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MP30:Miniature Electronic Biosensor for the Detection of Glycan Biomarkers

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Poster Author Names and Affiliations

1. Vinay J Nagaraj: Center for Bioelectronics and Biosensors, The Biodesign Institute at Arizona State University

2. Manish Bothara: Portland State University

3. Seron Eaton: Center for Bioelectronics and Biosensors, The Biodesign Institute at Arizona State University

4. Peter Wiktor: Center for Bioelectronics and Biosensors, The Biodesign Institute at Arizona State University

5. Shalini Prasad: Wichita State University


Poster Title

Miniature Electronic Biosensor for the Detection of Glycan Biomarkers

Poster Abstract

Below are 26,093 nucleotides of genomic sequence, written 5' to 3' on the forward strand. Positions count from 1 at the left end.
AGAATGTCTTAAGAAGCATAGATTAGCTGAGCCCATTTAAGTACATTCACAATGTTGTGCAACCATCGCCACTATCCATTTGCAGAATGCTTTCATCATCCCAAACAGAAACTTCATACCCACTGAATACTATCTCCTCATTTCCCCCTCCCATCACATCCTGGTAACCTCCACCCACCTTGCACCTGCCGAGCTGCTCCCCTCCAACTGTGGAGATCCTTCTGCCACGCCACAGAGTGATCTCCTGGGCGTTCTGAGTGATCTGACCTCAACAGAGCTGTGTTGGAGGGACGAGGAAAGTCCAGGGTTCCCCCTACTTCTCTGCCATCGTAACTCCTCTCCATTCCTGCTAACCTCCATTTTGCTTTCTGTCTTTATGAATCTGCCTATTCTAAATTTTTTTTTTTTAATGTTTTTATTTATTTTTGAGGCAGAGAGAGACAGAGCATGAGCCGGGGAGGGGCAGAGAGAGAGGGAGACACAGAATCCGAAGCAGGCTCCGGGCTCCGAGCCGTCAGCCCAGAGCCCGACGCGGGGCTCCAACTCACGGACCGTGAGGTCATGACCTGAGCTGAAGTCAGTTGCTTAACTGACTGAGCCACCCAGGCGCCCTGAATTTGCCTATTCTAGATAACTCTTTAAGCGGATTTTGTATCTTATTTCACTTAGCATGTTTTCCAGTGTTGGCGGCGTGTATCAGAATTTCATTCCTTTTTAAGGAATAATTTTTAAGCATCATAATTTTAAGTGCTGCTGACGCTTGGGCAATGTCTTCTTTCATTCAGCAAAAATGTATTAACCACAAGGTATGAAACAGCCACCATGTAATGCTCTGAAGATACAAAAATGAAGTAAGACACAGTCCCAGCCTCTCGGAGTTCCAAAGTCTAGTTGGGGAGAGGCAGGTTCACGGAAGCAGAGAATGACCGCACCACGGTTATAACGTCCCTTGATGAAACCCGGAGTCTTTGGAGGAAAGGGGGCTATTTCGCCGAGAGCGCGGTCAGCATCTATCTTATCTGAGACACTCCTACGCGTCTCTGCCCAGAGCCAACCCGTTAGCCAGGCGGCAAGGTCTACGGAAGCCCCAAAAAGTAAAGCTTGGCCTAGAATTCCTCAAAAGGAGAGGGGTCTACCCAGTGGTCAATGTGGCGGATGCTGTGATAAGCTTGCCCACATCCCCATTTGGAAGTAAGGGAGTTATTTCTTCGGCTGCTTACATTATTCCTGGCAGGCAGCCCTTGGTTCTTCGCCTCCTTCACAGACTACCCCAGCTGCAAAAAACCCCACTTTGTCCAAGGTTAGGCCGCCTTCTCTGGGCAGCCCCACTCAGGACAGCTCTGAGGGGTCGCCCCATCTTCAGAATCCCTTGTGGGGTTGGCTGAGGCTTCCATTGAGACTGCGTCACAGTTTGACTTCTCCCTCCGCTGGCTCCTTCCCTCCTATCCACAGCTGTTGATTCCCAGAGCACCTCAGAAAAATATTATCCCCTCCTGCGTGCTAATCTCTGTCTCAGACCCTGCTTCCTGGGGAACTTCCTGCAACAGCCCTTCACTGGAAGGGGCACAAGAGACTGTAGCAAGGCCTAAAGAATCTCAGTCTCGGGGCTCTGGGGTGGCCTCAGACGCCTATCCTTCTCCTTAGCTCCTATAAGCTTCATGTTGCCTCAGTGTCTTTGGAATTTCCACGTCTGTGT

Glycans (oligosaccharide chains attached to proteins) hold great promise as a new class of biomarkers for the early diagnosis of cancer and other diseases. To realize the potential of glycans as biomarkers and to overcome the inherent limitations of current laboratory analytical techniques, we are developing a novel ultrasensitive diagnostic platform called ‘NanoMonitor’ to enable rapid label-free glycosylation analysis from human samples in a clinical setting. The operation of the NanoMonitor is based on the principles of electrochemical impedance spectroscopy. The device consists of a silicon chip with an array of gold electrodes forming multiple sensor sites. Each sensor site is overlaid with a nanoporous alumina membrane that forms a high density of nanowells. Lectins, proteins that bind to and recognize specific glycan structures, are conjugated to the surface of the electrode. A perturbation to the electrical double-layer is produced when specific glycoproteins from a test sample bind to lectins at the base of each nanowell. This perturbation results in a change in the impedance of the double layer. In order to test the ability of NanoMonitor to identify defined glycan structures, as well as distinguish between closely related ones, we analyzed glycoform variants of the serum protein fetuin for binding to a panel of lectins on the NanoMonitor. The highly specific binding pattern of lectins to fetuin glycoforms on the NanoMonitor correlated very well with results from a conventional laboratory technique (ELISA). However, compared to ELISA, the analysis of protein glycosylation was quick (about 10 min), completely label free, required just 10 µl of sample, and was several orders of magnitude more sensitive. Analysis of protein extracts from cultured human pancreatic cells on the NanoMonitor indicated the presence of significantly higher amount of α-(2,3) linked rather than α-(2,6) linked sialic acids. Our results indicate that the NanoMonitor is capable of rapid label-free protein glycosylation analysis with high sensitivity and selectivity over a broad dynamic range of glycoprotein concentrations. This system can be easily integrated into a handheld electronic instrument for use as a point-of-care diagnostic device for routine detection of glycan biomarkers from clinical samples.

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